A great story happened while I was answering these questions. A young girl came in with her parents. They had been to our shop during other annual vacations and were browsing around the store and talking with us. The girl stopped in front of one of our glass display cases and was mesmerized by something inside. She gave a little whoop and called to her Dad that her book was in the case. Apparently, she had collected all kinds of books and replicas of Misty and her descendents. The book in the case was written by a protégé of Marguerite Henry about one of Misty’s grandchildren and has been out of print for several years. The author left the one remaining hardback copy here for us to sell when she was here this summer. The young customer was so excited about finding the book that we called the author in California so she could have a short conversation with her. We develop relationships with authors and with customers and it’s always fun when we can connect them together. This is the kind of thing that happens in an Indie store.
AB: Recently, you’ve been able to expand your store into a new, larger building on Main Street. Clearly, your endeavor has grown and matured over the years. What events or achievements do you look back on as landmarks of your store’s success?
SB: We feel very fortunate to have had the chance to move into our current space. We started out in two adjacent buildings and now have everything in one space, which makes it much easier – both for us and for our customers. The ‘new’ building is 100 years old and has great light, a good feel and lots of different spaces – stair landings, an enclosed back porch, a reading alcove with comfy wicker chairs – to house the books. Customers can wander around and browse – or check out the view of the Chincoteague Channel out the back windows. It’s a wonderful space for a bookstore.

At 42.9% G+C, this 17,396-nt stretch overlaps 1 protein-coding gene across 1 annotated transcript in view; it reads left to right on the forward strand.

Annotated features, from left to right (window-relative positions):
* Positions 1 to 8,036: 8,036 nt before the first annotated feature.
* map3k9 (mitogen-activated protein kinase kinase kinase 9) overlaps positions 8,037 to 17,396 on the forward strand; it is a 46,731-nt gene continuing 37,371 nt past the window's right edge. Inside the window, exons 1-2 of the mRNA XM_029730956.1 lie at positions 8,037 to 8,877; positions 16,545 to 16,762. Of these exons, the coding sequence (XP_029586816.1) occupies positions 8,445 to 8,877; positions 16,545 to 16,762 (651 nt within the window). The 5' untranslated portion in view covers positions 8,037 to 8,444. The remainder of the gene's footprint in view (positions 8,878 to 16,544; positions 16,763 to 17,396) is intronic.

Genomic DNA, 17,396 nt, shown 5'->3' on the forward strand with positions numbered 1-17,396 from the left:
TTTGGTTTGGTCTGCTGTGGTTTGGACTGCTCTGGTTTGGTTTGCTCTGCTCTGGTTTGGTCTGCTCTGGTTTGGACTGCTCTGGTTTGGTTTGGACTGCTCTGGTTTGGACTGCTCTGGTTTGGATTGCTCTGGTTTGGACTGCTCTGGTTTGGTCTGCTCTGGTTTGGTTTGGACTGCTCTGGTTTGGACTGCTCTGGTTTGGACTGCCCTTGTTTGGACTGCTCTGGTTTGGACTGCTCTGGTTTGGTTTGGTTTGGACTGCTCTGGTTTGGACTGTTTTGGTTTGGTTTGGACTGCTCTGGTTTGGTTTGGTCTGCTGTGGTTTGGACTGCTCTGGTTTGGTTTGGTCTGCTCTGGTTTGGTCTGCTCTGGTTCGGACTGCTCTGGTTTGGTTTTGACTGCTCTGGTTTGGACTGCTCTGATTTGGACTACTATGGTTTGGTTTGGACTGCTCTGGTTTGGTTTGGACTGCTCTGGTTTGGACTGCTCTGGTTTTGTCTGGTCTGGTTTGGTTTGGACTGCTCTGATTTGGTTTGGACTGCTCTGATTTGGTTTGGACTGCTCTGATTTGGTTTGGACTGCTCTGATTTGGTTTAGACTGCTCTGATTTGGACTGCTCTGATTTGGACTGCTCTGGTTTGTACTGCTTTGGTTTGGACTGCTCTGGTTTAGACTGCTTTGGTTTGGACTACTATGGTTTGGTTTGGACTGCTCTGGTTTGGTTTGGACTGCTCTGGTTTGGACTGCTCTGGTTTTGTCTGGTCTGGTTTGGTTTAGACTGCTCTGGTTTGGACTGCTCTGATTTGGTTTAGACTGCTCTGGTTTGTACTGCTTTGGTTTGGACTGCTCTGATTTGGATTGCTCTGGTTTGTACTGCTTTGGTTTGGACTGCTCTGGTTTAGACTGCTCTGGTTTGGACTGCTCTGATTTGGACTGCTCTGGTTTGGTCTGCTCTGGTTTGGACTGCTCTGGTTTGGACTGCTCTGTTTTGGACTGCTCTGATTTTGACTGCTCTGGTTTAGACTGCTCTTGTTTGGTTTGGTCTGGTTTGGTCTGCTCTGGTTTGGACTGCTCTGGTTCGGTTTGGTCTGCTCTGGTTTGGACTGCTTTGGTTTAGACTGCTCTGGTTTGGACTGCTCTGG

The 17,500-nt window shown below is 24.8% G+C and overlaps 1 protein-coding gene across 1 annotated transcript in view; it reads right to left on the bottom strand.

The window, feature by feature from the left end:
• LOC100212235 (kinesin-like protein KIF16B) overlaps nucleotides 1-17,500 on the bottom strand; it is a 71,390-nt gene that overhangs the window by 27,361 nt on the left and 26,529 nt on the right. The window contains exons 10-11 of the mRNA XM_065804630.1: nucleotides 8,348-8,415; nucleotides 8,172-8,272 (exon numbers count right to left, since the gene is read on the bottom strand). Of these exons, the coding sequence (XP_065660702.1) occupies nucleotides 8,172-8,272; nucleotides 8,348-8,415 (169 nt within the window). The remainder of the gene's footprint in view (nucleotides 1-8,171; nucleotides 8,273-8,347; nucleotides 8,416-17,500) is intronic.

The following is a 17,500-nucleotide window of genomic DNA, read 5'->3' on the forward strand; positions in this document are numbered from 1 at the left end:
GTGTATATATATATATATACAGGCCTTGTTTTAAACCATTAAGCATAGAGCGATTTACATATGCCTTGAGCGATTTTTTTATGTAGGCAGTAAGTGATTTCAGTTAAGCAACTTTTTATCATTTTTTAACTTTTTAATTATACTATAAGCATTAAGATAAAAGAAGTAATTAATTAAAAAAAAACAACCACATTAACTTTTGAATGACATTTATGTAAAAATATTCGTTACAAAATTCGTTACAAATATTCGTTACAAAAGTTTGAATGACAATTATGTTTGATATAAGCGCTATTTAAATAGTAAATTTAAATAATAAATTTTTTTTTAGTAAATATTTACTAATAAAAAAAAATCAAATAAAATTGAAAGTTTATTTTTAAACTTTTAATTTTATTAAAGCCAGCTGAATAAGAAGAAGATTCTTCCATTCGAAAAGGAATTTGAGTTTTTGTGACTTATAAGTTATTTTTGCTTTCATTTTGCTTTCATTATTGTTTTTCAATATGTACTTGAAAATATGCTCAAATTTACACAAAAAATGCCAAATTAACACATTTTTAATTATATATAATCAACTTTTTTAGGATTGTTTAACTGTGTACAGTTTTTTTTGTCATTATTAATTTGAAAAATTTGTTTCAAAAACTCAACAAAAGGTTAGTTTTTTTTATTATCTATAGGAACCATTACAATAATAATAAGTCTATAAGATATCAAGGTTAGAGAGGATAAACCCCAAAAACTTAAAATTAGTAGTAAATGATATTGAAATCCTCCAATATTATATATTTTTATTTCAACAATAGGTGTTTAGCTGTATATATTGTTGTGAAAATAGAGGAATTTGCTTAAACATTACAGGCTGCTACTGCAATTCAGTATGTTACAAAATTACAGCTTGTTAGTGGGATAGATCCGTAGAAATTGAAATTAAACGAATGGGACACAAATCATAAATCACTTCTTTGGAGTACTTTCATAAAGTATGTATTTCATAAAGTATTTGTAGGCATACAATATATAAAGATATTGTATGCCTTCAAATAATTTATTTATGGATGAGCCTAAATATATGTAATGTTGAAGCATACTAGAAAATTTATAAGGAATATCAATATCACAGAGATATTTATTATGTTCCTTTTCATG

We’ve worked very hard at making the business successful. Many of the shops on Chincoteague are seasonal but we’re open all year. We’ve gotten involved in local organizations and understand that we have a responsibility as business owners to the town and to the visitors who come here for vacation.
AB: Word on the street is you co-host a fabulous radio show called “The Bucket List: Songs You Have to Hear Before You Kick the Bucket.” If you had a “bucket list” of, say, five books to read to before you die, what would they be, and why?
SB: I’ve always hated lists like these. The answer changes from day to day. But here are five that come to mind at the moment because of the timeless stories they tell.
Grapes of Wrath – John Steinbeck
To Kill a Mockingbird – Harper Lee
Kim – Rudyard Kipling
The Little Prince –Antoine de Saint-Exupery
Sherlock Holmes – Arthur Conan Doyle
AB: Last but not least, any tips for the other indie booksellers out there, or the would-be literary entrepreneur?
SB: Be prepared for a 24/7 job. We love what we do but it’s about far more than reading books and listening to music. Owning a small business in this economy is hard. You need creativity and some financial reserves to see you through the slow patches. In addition to online and big box booksellers, we’re now dealing with e-books. There’s a constant learning curve. If you’re up for a challenge, it’s a great way to make a living.